I believe Old frames sick people as mad, monstrous, or simply helpless — the only two survivors are healthy. Across horror, and thrillers too, sick and disabled people are used as models for the figure of the monster in order to stoke this mortal fear. They are presented as less than human because of their otherness, closer to freaky possessed beings than the (assumed) perfect, healthy human audiences who observe them. In this film, it is subtle and polite about that treatment until presenting a woman who tortures herself with her own illness for shock value. In this money shot, the film offers a fictional and unadulterated moment of disability so terrifying as if to say that anything would be worth it to not look, feel or move like she does — even murder.

Structurally, with all the focus on the beach until the very last minute, we learn everything about the sick guests and nothing of the mass murderers responsible for putting them in that situation. The film does this, of course, to build mystery. We don’t even know there’s an experiment happening until the last percent of the film. But over that time, over basically the entire length of the film, it is sickness that thrills and scares the audience — sickness that steps in as the villain, not the scientists who barely come to collect their dues at the end. The film is called Old but only one person — who doesn’t even speak, I don’t think — actually dies of old age. The horror is offered through disease instead; illness killing the host, or illness driving somebody mad so that they kill themselves or the other guests on the beach — the beach where they are completely trapped and isolated from wider society. A little (big) bit of anti-inclusion for the comfort of the healthy viewer.

And I’m sorry but these scientists just completed trial 73! A touch more condemnation would be great. It makes me feel dizzy to think about producing an entire film around the pros and cons of forced medical experiments. See the Holocaust, Japan’s treatment of prisoners in the 1950s, the tainted legacy of Henrietta Lacks in the US; see the UK where the Ministry of Defence was dispersing diseases through the air to assess the population’s vulnerability to biological attacks as recently as 1979, disguising their actions as simple projects around weather and pollution to anybody who cared to ask. None of this is entertaining; it is devoid of entertainment, and chilling to rehash the framework in a film set on a picture-perfect beach.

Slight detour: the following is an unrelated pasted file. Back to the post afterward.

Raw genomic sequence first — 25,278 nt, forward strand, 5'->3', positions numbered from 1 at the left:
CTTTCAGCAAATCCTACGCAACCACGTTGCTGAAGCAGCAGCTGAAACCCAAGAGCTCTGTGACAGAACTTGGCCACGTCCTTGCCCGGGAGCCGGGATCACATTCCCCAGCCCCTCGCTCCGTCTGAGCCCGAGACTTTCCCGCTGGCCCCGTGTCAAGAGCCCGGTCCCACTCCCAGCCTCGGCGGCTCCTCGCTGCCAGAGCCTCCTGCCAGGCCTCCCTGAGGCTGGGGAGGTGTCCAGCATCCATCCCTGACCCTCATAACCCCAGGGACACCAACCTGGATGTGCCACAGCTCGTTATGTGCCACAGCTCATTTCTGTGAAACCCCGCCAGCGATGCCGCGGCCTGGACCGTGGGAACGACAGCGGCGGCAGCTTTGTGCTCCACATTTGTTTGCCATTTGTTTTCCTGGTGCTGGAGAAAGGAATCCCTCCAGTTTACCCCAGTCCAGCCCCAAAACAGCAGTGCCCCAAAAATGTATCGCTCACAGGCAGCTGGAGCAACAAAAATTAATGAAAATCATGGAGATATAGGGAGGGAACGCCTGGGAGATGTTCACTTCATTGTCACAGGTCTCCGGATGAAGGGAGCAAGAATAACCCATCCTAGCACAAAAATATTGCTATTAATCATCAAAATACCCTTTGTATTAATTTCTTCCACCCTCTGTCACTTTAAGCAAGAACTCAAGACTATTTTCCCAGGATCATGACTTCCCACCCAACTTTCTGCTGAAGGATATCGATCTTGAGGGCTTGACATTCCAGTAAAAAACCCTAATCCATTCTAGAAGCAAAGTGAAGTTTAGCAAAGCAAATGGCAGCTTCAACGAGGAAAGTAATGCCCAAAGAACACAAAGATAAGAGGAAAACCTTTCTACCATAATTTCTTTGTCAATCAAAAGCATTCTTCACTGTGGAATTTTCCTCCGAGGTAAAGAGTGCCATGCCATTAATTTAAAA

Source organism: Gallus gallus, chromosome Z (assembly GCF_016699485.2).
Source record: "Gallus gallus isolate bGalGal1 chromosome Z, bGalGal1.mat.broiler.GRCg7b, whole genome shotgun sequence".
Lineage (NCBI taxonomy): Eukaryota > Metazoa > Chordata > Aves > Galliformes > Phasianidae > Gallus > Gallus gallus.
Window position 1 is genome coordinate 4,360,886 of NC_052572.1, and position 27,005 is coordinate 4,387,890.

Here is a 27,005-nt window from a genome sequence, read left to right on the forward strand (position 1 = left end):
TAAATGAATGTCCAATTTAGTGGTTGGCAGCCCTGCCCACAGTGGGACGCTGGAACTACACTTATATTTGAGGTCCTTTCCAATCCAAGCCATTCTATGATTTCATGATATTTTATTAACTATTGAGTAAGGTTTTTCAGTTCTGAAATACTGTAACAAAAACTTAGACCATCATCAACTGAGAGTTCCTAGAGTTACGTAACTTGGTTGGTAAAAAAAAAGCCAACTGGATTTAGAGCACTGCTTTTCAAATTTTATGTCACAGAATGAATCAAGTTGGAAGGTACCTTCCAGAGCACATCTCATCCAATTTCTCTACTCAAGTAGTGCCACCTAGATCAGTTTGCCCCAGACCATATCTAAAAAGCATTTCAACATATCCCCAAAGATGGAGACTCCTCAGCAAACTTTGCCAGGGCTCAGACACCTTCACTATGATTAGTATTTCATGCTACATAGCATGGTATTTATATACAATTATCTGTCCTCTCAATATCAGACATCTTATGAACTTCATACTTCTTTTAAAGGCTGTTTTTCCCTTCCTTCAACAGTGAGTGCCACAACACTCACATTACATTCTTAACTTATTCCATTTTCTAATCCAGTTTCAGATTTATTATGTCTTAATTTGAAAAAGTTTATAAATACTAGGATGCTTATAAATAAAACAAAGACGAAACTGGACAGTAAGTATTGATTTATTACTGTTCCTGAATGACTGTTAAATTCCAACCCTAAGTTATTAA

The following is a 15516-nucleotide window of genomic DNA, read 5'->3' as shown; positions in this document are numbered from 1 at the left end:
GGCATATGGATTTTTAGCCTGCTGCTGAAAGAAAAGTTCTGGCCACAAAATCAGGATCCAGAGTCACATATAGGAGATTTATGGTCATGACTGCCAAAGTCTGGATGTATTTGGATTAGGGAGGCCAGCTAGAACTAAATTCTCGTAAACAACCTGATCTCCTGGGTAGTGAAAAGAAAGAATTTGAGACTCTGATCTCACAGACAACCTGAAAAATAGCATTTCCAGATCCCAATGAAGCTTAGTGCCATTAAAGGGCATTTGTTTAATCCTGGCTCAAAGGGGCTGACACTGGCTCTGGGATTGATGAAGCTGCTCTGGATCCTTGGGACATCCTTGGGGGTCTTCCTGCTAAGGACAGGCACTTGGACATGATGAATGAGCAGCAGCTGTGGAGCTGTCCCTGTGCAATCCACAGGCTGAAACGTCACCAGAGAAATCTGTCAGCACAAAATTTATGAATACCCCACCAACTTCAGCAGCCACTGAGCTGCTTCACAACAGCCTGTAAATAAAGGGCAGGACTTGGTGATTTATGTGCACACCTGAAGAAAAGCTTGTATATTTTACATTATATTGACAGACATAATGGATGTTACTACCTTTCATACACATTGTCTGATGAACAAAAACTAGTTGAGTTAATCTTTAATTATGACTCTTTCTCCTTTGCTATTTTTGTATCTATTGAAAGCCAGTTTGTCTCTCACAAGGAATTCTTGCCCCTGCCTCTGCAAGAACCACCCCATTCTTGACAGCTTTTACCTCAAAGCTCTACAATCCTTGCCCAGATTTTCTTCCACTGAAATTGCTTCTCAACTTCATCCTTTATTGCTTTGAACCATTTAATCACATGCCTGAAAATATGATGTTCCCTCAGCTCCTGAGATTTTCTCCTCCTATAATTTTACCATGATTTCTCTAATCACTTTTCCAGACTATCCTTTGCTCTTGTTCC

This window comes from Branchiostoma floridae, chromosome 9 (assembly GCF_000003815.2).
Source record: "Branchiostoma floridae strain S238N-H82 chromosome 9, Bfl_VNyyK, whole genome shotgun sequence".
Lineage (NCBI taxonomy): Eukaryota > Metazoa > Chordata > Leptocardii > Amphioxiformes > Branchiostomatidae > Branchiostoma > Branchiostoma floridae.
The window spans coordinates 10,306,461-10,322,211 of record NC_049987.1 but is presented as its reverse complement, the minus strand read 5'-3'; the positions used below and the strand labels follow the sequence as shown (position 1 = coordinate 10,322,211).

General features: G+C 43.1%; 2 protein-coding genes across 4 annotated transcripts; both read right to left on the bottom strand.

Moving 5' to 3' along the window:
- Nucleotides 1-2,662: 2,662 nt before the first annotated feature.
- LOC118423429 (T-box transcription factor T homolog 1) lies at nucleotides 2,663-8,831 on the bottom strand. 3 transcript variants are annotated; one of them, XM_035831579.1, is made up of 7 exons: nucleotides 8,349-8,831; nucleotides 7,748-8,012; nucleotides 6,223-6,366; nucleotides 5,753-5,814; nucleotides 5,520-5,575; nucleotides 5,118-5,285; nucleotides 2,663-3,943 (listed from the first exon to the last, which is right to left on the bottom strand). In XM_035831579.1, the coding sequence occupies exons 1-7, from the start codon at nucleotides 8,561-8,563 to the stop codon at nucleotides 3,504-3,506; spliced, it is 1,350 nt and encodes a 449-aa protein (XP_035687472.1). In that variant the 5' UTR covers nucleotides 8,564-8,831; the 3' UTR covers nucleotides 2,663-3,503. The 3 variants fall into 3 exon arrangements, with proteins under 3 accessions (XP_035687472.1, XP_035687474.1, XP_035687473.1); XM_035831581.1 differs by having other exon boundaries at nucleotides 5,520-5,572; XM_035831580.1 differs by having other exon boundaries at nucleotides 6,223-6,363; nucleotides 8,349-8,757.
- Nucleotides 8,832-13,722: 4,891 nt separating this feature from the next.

Horror reveals what is scary to society, and according to Old it is getting sick, losing your humanity, and being ostracised because of it. Horror stories such as this one rely on ableism and I resent it. It’s also funny because since getting sick, I feel more human than I’ve ever done. I never used to think about my body, it was simply an instrument that did its job. The bits inside me, the organs and in-betweens, were so quiet I couldn’t trust they were even there. But now I am affirmed every day by my symptoms, by the pain in my legs, and the fatigue that weighs me down. I see stars when I stand up. My whole body is hot but my hands feel like they are resting on ice. My nervous system is no longer theoretical because it is broken, and if I can feel it, it has to be there.

Is this mindful? It feels spiritual. I don’t want to romanticise chronic illness in any way because it is terrible and long, but I think I feel more human than I used to. I negotiate myself differently. More conscious of who and what I am, it’s like I’ve arrived close to some sort of truth, the core essence of what it means to be alive: watching films on the couch on a Saturday night, going through it. I wonder why stories that feature sickness can’t be about tender, fiddly nuances like that instead of telling the world we are monsters — run. Jokes on them because I can’t run to chase anyone. Next time, I just want to watch a film about a haunted house instead because honestly, the less humans the better.